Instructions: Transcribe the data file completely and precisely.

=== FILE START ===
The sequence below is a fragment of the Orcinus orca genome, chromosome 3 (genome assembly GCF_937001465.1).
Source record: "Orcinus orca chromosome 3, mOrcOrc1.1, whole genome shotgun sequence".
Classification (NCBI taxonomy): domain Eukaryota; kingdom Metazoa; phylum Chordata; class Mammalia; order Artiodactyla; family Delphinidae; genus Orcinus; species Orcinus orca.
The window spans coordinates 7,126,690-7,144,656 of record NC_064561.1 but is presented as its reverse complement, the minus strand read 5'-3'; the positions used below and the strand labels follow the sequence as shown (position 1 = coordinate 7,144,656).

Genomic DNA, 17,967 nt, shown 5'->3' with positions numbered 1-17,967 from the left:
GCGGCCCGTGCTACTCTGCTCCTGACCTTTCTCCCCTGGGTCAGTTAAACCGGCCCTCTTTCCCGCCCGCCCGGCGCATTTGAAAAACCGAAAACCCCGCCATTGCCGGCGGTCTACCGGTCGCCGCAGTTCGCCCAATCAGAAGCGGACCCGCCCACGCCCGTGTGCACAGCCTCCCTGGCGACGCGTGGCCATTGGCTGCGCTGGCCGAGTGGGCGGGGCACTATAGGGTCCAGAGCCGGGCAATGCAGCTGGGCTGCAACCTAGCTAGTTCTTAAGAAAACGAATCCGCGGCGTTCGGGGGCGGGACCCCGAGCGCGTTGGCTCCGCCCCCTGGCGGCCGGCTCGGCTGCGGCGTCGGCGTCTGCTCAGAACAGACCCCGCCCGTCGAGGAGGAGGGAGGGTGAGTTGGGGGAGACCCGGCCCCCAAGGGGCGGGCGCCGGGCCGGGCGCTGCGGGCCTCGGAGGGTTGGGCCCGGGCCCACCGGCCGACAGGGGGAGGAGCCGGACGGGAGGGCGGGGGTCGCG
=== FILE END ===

The sequence below is a fragment of the Orcinus orca genome, chromosome 3 (genome assembly GCF_937001465.1).
Source record: "Orcinus orca chromosome 3, mOrcOrc1.1, whole genome shotgun sequence".
Classification (NCBI taxonomy): domain Eukaryota; kingdom Metazoa; phylum Chordata; class Mammalia; order Artiodactyla; family Delphinidae; genus Orcinus; species Orcinus orca.
The window spans coordinates 7,126,690-7,144,656 of record NC_064561.1 but is presented as its reverse complement, the minus strand read 5'-3'; the positions used below and the strand labels follow the sequence as shown (position 1 = coordinate 7,144,656).

Genomic DNA, 17,967 nt, shown 5'->3' with positions numbered 1-17,967 from the left:
GCGGCCCGTGCTACTCTGCTCCTGACCTTTCTCCCCTGGGTCAGTTAAACCGGCCCTCTTTCCCGCCCGCCCGGCGCATTTGAAAAACCGAAAACCCCGCCATTGCCGGCGGTCTACCGGTCGCCGCAGTTCGCCCAATCAGAAGCGGACCCGCCCACGCCCGTGTGCACAGCCTCCCTGGCGACGCGTGGCCATTGGCTGCGCTGGCCGAGTGGGCGGGGCACTATAGGGTCCAGAGCCGGGCAATGCAGCTGGGCTGCAACCTAGCTAGTTCTTAAGAAAACGAATCCGCGGCGTTCGGGGGCGGGACCCCGAGCGCGTTGGCTCCGCCCCCTGGCGGCCGGCTCGGCTGCGGCGTCGGCGTCTGCTCAGAACAGACCCCGCCCGTCGAGGAGGAGGGAGGGTGAGTTGGGGGAGACCCGGCCCCCAAGGGGCGGGCGCCGGGCCGGGCGCTGCGGGCCTCGGAGGGTTGGGCCCGGGCCCACCGGCCGACAGGGGGAGGAGCCGGACGGGAGGGCGGGGGTCGCG